Go To the Head of the Class
ion space driveTrolling science students for their brains is proving to be a good move on NASA’s part.  University of Sydney PhD student Paddy Neumann recently came up with an ion space drive that blasts all of NASA’s fuel efficiency records to smithereens.

Like the rest of the world’s space agencies, NASA has been burning standard chemical propellants to move spacecraft since we started watching The Jetsons in the ‘60s.  Ion propulsion technology uses some of the same chemicals, but ionizes or electrically charges the gases.  We’re hoping Neumann’s findings will be applied to the Orion Mars Mission, yet we know that nuclear propellants are in the running.

NASA uses Xenon gas for its ion propulsion-driven craft, while Neumann uses a range of metals for his ion propulsion, including metal magnesium.  So far, Neumann’s system is way ahead of NASA’s in getting the biggest bang for the buck.

Wizards of Id
HI-SEAS IVAnother preparation for our Mars quest is the study of human psyches – including the abilities and limitations of our social graces – on extended space missions.  In a dejà-vu scenario of Biosphere 2, six scientists entered a self-contained (and much smaller) domed habitat on the slope of a dormant volcano in Hawaii on Aug. 23.  The mix of men and women will reside there, 8,000 feet above sea level, for a year, and whenever they step outside to gather rocks or fix a solar panel, they must wear the bulky spacesuits astronauts are expected to don on the surface of Mars.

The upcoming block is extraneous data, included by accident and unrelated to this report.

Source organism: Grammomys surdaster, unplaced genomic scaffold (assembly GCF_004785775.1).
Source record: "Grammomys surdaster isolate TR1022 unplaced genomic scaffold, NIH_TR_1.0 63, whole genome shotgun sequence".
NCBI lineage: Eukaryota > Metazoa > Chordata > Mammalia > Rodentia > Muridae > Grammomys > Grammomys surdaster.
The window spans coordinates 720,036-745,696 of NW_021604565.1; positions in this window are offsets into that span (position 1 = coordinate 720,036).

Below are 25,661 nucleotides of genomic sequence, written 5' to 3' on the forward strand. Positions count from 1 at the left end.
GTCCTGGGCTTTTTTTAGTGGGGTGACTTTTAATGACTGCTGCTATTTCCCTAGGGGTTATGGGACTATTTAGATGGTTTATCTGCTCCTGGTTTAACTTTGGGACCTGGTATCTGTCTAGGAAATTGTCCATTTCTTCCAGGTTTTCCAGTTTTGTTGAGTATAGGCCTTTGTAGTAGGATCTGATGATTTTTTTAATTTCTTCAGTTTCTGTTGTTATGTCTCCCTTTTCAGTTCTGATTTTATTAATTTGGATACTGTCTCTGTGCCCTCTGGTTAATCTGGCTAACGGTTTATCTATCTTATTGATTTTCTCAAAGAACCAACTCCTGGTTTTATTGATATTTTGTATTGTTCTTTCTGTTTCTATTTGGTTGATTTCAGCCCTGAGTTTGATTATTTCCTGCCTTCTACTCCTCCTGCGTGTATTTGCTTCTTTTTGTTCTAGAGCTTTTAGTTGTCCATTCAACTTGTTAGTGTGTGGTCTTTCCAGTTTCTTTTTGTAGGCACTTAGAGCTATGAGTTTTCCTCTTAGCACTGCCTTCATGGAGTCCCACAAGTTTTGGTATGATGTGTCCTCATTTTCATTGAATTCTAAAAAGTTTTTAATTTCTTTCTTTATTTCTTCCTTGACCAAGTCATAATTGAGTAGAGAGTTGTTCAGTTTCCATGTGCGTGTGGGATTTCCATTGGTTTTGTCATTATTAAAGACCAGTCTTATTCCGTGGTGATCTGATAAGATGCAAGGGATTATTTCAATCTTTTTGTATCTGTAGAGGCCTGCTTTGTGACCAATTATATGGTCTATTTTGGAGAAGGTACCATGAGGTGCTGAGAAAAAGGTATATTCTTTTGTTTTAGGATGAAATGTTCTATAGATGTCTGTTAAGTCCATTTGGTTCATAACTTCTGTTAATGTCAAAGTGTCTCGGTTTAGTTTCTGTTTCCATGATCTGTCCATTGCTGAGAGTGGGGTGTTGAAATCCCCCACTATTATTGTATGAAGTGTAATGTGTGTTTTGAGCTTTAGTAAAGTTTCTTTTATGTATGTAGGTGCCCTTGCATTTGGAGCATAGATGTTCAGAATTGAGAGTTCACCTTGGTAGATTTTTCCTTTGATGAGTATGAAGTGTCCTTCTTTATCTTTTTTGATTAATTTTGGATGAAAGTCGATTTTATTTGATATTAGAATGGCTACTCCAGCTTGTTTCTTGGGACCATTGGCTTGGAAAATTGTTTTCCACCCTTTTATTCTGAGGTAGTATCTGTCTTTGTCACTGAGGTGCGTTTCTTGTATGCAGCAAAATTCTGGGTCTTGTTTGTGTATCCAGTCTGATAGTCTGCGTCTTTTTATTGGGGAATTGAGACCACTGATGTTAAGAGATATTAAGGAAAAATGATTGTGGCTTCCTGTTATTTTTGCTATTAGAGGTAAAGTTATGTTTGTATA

The NASA-funded Hawai’i Space Exploration Analog and Simulation habitat (HI-SEAS) is 993 square feet on the ground floor where they will exercise, cook, and conduct experiments, with a smaller upstairs to contain their personal spaces and sleeping quarters.  A former shipping container attached to the dome serves as a workshop.  Let’s hope ball ping hammers are not allowed in the habitat.

Crackpot House
tin foil houseTin Foil Hatter of The Month:  And the award goes to … (drum role) …  Arthur Brown of Pennsylvania, who wrapped his suburban house in tin foil and shines ‘round-the-clock spotlights from his porch in order to thwart the imminent extraterrestrial alien invasion. (Rim shot!)

Let’s ask his neighbors how much they appreciate Brown as a foil guyteam-member of the community:  “Who wants to buy my house?”  said a frustrated Nancy Raich, who lives across the street from Brown.  “A nice decent house, garages, acreage in Hermitage, a nice place to live, when this yahoo across the street decides he wants to shine lights on me?”

It gets better.  Raich recently learned that Brown now believes she and her husband are secret liaisons for the aliens, out to “foil” Brown.  How dastardly.

A judge ordered Brown to take down the lights and pay a $500 daily fine.  Brown refuses to comply and has chalked up more than $20,000 in penalties for breaking local public disturbance and “eyesore” laws. At least the aliens haven’t attacked yet.